Duncan Forbes, salami monger of North Country Charcuterie, says March 16 brought a lot of fear and uncertainty, both as human beings in an unprecedented situation and as a small, family-owned business.
North Country Charcuterie started selling "kits" amid the pandemic to move inventory that was originally intended for restaurants
Despite all the disruptions caused by the pandemic, people still have to eat. Those who produce food—both fresh items and packaged goods—have had to adjust to many changes, from the move to online selling and ordering to the need for contactless delivery. Business models had to change. Adapting to the circumstances became the key to survival.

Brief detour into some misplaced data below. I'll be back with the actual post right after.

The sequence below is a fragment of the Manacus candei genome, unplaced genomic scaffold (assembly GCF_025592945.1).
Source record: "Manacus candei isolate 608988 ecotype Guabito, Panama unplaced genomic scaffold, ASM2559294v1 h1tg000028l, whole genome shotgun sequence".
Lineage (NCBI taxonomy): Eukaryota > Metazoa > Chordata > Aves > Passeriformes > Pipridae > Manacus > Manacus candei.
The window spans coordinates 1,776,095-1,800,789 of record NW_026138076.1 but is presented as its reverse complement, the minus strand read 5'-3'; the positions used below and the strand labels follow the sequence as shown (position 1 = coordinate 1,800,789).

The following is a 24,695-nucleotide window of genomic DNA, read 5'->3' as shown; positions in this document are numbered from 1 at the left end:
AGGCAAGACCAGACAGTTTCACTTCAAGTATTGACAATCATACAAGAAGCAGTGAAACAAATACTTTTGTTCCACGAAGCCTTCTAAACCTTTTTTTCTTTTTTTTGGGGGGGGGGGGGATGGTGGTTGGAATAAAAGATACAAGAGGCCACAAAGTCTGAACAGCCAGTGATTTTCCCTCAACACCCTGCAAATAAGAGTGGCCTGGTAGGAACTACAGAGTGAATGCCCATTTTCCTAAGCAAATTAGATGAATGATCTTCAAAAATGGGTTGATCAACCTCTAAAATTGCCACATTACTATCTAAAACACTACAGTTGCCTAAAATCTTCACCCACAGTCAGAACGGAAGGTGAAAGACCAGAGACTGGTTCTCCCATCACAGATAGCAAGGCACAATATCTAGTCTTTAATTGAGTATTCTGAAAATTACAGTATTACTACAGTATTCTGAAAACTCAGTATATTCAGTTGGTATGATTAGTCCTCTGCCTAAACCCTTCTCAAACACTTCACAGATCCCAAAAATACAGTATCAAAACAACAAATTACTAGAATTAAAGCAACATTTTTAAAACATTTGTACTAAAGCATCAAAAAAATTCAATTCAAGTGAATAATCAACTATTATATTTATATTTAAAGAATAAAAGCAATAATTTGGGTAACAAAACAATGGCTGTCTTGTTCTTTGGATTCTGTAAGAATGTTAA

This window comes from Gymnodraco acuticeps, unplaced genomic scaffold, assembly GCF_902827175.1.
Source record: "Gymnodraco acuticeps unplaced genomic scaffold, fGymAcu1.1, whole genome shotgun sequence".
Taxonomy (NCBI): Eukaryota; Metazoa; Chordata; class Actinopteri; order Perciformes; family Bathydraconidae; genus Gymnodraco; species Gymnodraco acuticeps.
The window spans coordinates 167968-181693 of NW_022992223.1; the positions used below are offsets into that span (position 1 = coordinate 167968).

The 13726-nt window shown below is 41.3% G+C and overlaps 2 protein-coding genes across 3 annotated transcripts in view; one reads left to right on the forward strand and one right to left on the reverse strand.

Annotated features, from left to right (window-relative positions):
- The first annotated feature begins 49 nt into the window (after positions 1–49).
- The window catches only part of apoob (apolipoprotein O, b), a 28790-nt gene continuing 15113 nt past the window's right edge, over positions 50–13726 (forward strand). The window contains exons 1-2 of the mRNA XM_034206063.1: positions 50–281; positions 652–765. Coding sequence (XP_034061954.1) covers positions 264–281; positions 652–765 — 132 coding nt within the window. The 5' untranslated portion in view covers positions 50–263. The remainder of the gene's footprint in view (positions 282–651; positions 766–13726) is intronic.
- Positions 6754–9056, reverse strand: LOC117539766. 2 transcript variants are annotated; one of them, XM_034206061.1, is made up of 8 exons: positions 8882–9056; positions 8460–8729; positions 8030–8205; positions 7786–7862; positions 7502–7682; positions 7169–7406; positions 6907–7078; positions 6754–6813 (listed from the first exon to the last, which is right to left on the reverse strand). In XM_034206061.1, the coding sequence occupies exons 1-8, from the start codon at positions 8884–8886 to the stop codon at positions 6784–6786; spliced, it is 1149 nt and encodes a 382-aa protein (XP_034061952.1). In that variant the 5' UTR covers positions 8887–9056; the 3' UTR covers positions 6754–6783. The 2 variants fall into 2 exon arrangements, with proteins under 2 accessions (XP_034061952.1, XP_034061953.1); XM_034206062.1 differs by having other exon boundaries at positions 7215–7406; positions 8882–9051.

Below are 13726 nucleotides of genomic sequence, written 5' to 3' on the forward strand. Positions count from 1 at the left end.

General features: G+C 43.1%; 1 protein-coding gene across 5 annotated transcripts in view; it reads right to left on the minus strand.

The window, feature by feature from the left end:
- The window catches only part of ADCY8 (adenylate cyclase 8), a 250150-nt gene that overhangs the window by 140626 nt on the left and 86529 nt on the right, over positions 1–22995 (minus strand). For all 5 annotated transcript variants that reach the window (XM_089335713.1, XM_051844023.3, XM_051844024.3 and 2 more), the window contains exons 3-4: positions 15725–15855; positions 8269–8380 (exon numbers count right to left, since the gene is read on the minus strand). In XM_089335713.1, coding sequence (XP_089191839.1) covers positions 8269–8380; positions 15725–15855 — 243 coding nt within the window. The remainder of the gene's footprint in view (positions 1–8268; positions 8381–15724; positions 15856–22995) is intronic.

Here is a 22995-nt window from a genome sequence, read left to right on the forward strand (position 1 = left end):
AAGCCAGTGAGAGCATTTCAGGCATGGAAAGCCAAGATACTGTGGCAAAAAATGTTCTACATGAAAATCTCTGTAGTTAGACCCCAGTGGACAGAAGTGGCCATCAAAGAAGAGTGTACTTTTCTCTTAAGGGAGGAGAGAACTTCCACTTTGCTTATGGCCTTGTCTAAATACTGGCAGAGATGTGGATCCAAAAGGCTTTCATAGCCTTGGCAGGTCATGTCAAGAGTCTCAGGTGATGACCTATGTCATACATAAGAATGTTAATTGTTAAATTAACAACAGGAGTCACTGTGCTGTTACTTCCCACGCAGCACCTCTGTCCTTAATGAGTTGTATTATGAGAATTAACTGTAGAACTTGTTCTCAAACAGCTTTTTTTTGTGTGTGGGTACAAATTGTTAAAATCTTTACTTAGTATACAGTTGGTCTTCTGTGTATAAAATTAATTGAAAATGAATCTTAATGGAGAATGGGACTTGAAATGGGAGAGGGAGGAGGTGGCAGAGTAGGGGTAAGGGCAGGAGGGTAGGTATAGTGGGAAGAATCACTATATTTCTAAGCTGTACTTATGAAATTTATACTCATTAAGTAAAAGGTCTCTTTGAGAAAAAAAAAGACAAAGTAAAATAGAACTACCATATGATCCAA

Article by Edible Columbus Photography By Devin Trout Tis the season for family gatherings, tailgating and celebrations. Why not enjoy these moments with a locally made charcuterie board? For this... Read More
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